Avoid poorly organized spreadsheets and make data processing, analysis, and presentation efficient
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Excel is a powerful tool to process and present data, but poorly organized spreadsheets can easily become messy and make the data processing, analysis, and presentation less efficient. Here are some ways to create cool Excel spreadsheets.
Organizing your spreadsheets and tables and using formatting and charts are some of the easy and efficient ways to create cool Excel spreadsheets.
Under the color conventions for financial modeling, blue is used for hard-coded numbers, black is for formulas referring to other cells, green is for references to other worksheets, and red is for references to external sources.
While using charts to visualize the data results, using no more than three colors helps to convey information more clearly.
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Organize Spreadsheets and Tables
The first step is to organize your spreadsheets. You can start with planning what data to use and what the steps are to process the data. Keeping different types of data in separate tables and spreadsheets helps to keep the dataset tidy.
For example, in financial modeling, the data inputs – typically assumptions under different scenarios – are often kept in a separate worksheet from the rest of the modeling process. A cover page is usually added at the beginning of a workbook so that the audience can know what the Excel file is about and who prepared it at first glance.
Cells and tables can be formatted to speed up the model building, simply the error check, and better present the information. In the example below, the historical part and forecasted part of the row of years are highlighted in different colors to easily distinguish the two periods.
You may also notice that some of the cells under the historical period are marked in blue, while the others are in black. The historical data that are direct inputs extracted from a company’s existing financial reports and remain unchanged are marked in blue. Users are not expected to change these inputs as long as they are error-free.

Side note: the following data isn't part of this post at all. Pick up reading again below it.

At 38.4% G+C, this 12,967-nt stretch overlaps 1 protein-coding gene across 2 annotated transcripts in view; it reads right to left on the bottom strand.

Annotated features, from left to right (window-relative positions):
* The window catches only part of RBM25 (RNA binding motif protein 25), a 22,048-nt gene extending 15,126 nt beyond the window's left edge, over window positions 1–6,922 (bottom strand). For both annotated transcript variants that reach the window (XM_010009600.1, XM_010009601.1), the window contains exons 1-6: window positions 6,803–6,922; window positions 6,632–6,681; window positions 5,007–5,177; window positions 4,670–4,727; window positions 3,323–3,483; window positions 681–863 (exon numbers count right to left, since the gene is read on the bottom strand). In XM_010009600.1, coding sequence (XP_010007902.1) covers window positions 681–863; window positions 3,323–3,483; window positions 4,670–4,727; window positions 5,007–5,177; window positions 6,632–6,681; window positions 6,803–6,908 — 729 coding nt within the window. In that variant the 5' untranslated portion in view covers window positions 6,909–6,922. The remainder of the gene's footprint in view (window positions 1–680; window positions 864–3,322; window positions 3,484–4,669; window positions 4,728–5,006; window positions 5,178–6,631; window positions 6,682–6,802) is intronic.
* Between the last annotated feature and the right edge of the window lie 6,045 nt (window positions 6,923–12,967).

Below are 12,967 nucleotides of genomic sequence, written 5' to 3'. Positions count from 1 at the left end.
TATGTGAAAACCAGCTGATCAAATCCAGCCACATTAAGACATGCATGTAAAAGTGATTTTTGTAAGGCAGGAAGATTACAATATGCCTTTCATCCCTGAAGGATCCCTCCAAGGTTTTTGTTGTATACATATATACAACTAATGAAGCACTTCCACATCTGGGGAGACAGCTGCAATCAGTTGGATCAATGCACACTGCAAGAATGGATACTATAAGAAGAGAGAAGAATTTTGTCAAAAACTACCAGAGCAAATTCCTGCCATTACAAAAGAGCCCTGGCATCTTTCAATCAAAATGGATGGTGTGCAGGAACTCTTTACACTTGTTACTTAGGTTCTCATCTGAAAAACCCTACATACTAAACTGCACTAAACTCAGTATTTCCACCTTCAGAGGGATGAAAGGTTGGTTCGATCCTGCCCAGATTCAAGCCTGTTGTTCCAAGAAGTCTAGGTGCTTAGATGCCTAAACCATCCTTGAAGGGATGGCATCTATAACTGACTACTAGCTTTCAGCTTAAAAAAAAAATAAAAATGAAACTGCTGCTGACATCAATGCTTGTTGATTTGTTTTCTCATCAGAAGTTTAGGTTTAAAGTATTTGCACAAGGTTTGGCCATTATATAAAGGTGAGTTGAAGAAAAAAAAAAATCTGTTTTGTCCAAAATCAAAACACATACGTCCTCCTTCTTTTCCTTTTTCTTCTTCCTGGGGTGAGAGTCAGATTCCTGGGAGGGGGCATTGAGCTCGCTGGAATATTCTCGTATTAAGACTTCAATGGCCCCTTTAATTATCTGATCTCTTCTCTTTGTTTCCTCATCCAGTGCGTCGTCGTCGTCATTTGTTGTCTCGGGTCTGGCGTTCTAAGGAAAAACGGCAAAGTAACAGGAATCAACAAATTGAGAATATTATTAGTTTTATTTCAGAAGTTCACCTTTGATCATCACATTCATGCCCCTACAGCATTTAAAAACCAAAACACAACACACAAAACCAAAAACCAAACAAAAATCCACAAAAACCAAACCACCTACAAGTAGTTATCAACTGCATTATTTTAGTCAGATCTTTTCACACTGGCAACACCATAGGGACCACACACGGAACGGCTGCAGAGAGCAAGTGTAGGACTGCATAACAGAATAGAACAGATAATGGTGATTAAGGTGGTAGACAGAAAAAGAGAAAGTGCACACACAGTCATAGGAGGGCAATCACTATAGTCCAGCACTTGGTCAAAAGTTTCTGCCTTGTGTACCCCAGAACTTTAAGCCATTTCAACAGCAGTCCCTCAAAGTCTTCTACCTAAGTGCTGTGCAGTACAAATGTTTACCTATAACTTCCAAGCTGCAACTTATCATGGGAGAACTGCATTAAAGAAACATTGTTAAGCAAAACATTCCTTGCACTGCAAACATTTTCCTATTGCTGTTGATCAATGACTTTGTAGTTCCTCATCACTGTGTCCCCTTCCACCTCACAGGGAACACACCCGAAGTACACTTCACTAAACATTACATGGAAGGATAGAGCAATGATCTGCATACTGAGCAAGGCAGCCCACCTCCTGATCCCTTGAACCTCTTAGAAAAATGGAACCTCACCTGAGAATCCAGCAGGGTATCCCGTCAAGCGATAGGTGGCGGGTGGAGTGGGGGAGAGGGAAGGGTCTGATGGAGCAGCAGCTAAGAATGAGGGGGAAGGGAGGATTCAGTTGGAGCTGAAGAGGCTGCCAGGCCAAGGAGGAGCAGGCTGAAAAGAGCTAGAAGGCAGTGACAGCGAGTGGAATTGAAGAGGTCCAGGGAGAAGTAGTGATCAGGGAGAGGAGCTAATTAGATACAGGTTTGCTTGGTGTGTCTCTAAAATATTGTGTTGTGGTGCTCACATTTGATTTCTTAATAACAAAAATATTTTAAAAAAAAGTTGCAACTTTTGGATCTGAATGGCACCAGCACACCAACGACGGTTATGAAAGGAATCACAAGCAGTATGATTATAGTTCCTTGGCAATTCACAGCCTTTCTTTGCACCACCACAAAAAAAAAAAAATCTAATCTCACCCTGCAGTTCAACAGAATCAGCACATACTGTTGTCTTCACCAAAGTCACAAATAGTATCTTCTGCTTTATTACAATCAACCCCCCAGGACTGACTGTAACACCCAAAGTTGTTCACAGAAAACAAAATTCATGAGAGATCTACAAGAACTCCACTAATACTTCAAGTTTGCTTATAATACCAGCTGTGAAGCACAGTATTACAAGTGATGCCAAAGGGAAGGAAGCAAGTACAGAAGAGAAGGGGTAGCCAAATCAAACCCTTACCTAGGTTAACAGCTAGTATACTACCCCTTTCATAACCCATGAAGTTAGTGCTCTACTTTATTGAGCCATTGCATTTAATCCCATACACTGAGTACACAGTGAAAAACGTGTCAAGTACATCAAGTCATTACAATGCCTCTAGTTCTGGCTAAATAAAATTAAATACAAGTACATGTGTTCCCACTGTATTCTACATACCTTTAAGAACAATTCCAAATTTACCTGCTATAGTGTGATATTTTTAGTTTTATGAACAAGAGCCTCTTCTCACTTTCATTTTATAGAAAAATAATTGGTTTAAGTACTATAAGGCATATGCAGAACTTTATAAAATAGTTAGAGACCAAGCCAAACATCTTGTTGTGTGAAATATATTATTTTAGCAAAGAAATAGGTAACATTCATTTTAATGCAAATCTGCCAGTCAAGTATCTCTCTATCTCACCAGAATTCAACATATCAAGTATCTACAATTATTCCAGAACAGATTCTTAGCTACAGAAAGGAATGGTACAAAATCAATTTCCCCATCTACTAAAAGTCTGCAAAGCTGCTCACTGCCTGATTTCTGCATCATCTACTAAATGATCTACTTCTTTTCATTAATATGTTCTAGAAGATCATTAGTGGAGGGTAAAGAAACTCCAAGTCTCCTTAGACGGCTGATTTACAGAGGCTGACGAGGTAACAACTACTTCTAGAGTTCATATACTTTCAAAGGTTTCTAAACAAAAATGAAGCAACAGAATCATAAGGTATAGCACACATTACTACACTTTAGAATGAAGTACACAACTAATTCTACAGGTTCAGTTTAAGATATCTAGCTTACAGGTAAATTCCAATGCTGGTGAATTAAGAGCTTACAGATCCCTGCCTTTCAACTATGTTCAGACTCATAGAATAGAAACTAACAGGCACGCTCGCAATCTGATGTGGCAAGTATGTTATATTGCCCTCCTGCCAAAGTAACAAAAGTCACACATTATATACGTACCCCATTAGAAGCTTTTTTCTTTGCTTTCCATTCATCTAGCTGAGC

The cells that contain formulas, such as “PPE Closing” calculated based on the opening PPE, Capex, and depreciation, as well as the forecasted values calculated based on the historical data and assumptions, are kept in black. The numbers are subject to the changes in model assumptions. The other color codes also include green for cells that contain calculations referring to another worksheet and red for references to external sources.
Excel also contains other useful formatting tools, such as conditional formatting. It applies color-based formatting to cells that meet certain criteria. For example, the “Color Scales” formatting is applied in the table below that the higher scores under each factor are highlighted in green, and the lower scores are in red. The rules of formatting can be customized according to specific needs.
Data visualization of modeling results is essential to efficiently convey information to the audience. A variety of charts are provided under the “Insert” tab. You can choose the chart type that fits the best among them. For example, line and histogram charts are good to show trends or for overtime comparison, and they are often used to present the historical performance of a business.
Pie, treemap, and sunburst charts show proportions out of a total, which can be used for the customer base or segment breakdowns. Funnel charts are also known as tornado charts, and they are often used in sensitivity analysis.
Below is an Excel dashboard example that CFI provides in its Excel Dashboards & Data Visualization course, which is both visually appealing and informative using only the three CFI primary colors. More data visualization skills are provided in the course to help you build cool Excel spreadsheets.
A caveat here is to limit the use of different colors. Colors help to visually distinguish categories and levels, but it is not always the case that the more colors used, the better the visualization is. Using too many colors could make the charts too busy and causes confusion. It is suggested to use two to three colors in each chart and keep the charts consistent with the same theme.
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